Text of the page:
Pharmacy Care Management Can Address the Challenges of an Evolving Health Care Landscape

When pharmacists are involved in the care process, they can address common barriers to medication use, such as polypharmacy, ineffective medication, high costs, health and lifestyle considerations, and social needs.

More than ever, physicians are pushing for a transition to care models that incentivize fewer, more effective treatments. This kind of innovative thinking should also exist in the pharmacy space, helping to frame the way we handle multiple-drug regimens. A look at our current health care landscape illustrates this need.

We’re seeing massive growth of enrollment in special needs plans—up 32% over the past 10 years1—indicative of an increasingly medically complex and socially vulnerable population. The continued growth of that population will add pressure to an already struggling health care system.

Currently, 67% of older Americans experience polypharmacy, using 5 or more medications a day.2 Over the next 10 years, projections anticipate 4.6 million largely preventable medication-related hospitalizations of Americans over 65 years of age.2

This isn’t just a problem for patients—suboptimal medication use is costing the country billions of dollars every year. A 2018 study estimated that the annual cost of drug-related morbidity and mortality resulting from non-optimized medication therapy was $528.4 billion.3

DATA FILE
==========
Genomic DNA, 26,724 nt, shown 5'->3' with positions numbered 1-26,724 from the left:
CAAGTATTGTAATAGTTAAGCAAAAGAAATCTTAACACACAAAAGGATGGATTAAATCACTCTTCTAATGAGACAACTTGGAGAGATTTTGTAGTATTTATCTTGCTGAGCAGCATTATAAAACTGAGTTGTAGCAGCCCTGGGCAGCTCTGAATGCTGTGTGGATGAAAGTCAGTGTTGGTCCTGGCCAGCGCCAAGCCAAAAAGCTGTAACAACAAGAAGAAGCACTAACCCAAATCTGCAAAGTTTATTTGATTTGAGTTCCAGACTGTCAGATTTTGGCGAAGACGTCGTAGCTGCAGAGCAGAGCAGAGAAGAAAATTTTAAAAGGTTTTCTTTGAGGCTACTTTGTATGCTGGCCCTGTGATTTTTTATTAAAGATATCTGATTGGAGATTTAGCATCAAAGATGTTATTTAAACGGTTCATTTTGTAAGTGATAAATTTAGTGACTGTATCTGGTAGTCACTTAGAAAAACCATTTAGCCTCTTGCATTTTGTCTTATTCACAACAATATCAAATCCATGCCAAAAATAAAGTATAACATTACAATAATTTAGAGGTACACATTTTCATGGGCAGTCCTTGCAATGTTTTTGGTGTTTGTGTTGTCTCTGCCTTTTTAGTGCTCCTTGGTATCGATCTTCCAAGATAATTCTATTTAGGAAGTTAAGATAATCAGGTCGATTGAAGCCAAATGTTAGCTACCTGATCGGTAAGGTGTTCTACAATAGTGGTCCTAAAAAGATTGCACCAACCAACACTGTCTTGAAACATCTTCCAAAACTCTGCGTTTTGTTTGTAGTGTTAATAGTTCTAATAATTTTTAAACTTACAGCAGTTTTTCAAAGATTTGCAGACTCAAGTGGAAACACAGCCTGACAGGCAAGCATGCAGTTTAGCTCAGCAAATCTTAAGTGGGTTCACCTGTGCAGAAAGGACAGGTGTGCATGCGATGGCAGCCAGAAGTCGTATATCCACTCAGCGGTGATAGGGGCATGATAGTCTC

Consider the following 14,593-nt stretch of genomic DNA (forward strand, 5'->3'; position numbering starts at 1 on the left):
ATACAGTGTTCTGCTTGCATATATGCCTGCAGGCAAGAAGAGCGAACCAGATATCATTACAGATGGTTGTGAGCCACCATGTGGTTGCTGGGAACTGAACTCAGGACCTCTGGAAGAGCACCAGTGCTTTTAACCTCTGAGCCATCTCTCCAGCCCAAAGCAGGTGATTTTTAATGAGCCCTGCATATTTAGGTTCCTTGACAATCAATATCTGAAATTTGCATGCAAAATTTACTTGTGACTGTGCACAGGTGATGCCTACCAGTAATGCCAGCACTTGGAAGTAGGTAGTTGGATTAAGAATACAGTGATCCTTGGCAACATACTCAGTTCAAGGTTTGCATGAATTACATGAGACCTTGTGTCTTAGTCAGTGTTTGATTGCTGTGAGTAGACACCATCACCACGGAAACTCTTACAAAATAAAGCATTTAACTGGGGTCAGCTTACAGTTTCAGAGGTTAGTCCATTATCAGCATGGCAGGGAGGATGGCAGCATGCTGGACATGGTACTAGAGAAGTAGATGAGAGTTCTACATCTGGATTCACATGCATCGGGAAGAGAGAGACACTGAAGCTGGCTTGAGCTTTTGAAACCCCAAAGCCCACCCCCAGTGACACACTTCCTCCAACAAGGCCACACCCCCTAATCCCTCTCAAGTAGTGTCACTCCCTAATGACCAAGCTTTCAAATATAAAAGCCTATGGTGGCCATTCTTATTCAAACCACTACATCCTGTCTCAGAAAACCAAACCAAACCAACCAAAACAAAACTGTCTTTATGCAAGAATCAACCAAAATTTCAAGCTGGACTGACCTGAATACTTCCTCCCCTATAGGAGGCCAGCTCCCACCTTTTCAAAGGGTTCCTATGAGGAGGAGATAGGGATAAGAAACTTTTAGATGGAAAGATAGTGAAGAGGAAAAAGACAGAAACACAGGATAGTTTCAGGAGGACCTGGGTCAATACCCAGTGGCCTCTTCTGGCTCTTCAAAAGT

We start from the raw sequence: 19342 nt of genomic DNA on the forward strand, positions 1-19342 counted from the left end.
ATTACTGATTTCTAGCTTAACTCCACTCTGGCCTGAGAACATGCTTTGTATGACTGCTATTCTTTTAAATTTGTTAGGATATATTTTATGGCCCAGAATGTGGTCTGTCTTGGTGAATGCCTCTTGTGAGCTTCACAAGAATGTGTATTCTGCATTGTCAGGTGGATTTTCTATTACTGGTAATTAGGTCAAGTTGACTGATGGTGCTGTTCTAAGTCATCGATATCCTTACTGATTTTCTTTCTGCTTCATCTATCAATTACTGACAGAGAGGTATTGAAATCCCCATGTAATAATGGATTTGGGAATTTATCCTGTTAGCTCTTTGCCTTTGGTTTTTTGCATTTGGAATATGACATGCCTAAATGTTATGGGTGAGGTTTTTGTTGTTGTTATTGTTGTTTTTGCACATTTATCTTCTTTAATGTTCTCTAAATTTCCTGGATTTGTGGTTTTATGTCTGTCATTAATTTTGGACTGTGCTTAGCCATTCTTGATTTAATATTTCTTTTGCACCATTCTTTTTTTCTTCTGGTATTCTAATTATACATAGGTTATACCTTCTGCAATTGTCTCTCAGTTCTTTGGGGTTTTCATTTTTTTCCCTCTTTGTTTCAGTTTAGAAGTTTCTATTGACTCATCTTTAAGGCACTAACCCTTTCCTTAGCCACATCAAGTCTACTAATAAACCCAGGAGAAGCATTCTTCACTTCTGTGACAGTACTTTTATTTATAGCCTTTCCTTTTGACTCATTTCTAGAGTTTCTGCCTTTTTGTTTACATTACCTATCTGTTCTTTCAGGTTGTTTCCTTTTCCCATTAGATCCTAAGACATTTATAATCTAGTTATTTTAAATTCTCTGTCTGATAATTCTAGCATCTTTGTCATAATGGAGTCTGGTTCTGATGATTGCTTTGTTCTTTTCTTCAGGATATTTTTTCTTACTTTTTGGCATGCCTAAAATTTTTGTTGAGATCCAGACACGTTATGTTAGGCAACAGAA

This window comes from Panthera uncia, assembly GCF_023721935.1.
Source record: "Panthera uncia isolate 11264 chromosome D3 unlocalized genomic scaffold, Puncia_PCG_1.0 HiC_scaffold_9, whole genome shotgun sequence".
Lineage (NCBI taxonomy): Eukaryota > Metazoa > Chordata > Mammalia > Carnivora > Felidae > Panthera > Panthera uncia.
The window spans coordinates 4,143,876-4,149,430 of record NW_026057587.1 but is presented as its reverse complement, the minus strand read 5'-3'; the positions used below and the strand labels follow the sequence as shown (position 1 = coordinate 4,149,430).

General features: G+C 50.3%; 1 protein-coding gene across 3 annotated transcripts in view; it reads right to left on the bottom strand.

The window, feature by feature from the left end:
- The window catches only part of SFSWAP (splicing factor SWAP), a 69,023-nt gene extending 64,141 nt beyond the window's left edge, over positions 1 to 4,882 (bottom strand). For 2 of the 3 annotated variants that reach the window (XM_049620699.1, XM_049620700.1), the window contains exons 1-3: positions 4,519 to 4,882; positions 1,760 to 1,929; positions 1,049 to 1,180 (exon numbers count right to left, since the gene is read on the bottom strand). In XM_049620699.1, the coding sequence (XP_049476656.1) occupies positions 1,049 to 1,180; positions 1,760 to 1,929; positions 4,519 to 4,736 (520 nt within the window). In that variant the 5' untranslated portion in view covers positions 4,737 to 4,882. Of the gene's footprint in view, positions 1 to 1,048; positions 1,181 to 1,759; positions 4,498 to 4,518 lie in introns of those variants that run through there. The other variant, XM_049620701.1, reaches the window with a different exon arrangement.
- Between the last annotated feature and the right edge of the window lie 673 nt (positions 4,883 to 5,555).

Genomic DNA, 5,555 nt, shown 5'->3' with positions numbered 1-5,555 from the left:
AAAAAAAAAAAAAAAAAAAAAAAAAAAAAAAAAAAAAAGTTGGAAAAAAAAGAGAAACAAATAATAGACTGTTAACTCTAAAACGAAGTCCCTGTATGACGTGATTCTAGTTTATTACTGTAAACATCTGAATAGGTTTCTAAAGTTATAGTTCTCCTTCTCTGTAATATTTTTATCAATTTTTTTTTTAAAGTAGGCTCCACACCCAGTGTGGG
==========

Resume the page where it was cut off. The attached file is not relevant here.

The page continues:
Unfortunately, the traditional pharmacy model has tended to focus on the volume of dispensed medications, diminishing pharmacists’ opportunity to provide comprehensive pharmacy care. The prescription fulfillment practices that accompany this model reduce time that could be spent conducting comprehensive medication reviews, counseling patients, or addressing cost and other barriers to optimized use of medication therapies.

The result of these practices can lead to unchecked circumstances of polypharmacy, low adherence to prescribed medications, and an increased risk for unwanted interactions between drugs. As we look toward a post-pandemic health care system, improvements are required to remedy these concerns, and they need to be focused on challenges related to care quality and cost.

Predictive analytics and robust patient data can mitigate some of these issues. Many patients are medically complex, on too many medications they don’t fully understand, or are on multiple medications that risk avoidable interactions.

When we accumulate these data with a comprehensive list of the current and past patient medications, we can formulate the most effective medication regimens by quality and cost, where possible, to help patients get on and stay on the right medications.

However, these advancements aren’t possible until we better integrate the pharmacist into the patient’s care journey. When pharmacists are involved in the care process, they can address common barriers to medication use, such as polypharmacy, ineffective medication, high costs, health and lifestyle considerations, and social needs. Integrated care that leverages the benefits that the pharmacist can offer is key to ensuring person-centric care.